Seven looks, nine hours, and 1,500 photographs later, I had what I needed to start exploring, but it wasn’t until after I started to edit the pictures that the conversation really began. When we first started shooting, I didn’t think much of what I was wearing, or the work I was doing, it was just a pair of heels, a long, over-exaggerated coat, and some makeup – nothing bad could come from that, could it? After all, I was in a safe place with someone who loved me, so I had nothing to worry about. Upon completion, however, my friend, Grace O’Brien, who co-collaborated and photographed the project, told me how proud she was of me because it was “a big thing I just did.” I didn’t really think much of her comment at first, but when I jumped into the shower to wash off the grime of the makeup and the oils from shooting for nine hours, I instantly realized how much more the shower meant. For me, I dressed up like this for the project, so I could stretch my creativity, and further facilitate the discussion I mentioned earlier, but for some who don’t feel right in the body they are in, they dress up to return to their normal. I felt the need to wash away something that didn’t feel right, something I would be judged for, something that wasn’t me. This got me thinking about the thousands of people who don’t feel comfortable in the skin they’re in, and the only way to return to their normal, their safe-place, their equilibrium, is to put on the makeup, the heels, and the dresses, because for them, this is home.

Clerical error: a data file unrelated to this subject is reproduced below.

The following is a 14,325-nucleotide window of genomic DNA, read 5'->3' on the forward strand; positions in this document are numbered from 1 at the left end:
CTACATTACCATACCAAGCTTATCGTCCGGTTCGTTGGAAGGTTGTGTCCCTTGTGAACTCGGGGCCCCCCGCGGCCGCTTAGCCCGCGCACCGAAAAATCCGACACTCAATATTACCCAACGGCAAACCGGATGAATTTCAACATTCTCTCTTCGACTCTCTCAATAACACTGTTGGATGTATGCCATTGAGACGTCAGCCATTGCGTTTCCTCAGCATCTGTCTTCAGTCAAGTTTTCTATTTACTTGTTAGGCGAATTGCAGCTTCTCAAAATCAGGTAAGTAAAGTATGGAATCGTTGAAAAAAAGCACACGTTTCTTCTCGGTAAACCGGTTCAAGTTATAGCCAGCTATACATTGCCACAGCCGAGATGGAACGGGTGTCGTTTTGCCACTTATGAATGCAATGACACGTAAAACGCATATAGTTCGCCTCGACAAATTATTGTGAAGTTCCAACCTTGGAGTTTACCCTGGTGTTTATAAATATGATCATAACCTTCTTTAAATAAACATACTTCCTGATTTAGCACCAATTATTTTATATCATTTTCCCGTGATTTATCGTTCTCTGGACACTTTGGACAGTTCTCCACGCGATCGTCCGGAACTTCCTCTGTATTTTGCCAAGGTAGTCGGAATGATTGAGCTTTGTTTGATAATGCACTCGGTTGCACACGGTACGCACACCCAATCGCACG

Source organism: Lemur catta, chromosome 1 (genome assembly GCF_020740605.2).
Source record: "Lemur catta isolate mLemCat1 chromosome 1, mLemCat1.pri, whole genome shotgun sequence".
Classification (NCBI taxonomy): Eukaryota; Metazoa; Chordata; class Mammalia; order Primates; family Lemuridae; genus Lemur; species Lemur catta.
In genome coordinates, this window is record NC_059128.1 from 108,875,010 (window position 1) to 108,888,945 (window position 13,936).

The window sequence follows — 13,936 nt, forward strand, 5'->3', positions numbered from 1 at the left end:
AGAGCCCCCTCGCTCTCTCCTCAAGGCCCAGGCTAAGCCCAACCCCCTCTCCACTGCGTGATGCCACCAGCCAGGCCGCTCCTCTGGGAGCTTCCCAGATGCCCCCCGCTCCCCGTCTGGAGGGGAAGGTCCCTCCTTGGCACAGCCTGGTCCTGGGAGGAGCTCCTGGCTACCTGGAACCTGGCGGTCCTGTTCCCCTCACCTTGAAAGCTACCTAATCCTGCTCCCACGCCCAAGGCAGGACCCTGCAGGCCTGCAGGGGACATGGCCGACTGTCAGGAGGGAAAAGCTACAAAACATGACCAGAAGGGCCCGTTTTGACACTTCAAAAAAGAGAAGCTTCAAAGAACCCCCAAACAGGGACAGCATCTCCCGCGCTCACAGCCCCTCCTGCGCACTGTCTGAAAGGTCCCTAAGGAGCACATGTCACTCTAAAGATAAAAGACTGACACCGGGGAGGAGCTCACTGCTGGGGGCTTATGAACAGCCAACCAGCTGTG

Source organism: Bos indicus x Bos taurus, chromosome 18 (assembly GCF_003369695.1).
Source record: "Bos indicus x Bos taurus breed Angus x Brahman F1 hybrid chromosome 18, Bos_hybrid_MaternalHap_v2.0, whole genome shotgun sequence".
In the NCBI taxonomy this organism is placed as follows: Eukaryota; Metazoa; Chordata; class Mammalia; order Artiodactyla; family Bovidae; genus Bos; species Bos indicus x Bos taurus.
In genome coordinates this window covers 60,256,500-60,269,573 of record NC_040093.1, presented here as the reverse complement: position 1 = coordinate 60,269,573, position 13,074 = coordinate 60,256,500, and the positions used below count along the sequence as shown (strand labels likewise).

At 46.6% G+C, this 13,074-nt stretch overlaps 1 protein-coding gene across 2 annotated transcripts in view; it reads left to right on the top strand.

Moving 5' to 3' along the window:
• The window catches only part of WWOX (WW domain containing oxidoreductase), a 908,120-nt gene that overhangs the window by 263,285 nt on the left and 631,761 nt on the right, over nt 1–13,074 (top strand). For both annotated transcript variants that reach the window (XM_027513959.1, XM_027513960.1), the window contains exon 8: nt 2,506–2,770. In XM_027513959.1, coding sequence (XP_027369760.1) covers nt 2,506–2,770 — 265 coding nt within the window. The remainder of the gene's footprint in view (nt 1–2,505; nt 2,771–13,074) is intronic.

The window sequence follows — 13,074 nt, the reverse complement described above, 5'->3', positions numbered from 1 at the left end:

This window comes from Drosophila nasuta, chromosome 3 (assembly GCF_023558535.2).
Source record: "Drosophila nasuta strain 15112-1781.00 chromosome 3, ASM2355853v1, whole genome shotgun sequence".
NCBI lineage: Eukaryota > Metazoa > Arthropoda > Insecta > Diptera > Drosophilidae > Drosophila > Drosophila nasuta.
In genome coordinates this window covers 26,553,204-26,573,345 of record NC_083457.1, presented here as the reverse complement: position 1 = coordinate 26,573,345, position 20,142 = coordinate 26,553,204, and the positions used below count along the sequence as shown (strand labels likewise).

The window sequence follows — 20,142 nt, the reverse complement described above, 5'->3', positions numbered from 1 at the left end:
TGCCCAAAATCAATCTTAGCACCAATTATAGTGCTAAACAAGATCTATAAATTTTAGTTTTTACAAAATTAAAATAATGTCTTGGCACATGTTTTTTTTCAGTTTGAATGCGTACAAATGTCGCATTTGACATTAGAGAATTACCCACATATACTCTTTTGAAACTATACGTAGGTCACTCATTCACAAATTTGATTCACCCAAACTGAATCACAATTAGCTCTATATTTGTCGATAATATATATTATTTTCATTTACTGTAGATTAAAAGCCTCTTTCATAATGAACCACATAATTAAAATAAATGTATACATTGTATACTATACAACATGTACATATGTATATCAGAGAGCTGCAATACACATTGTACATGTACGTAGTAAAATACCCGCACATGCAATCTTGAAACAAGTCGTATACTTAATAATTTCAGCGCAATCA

Very quickly, this project’s importance grew exponentially in my eyes, and I finally felt like I was doing some important work that was more than just a school assignment. I took the idea and ran with it, and I cannot wait to continue to explore what “the other” has in store for me.
For the full experience, check out @tales_of_the_other on Instagram, and let me know what you think!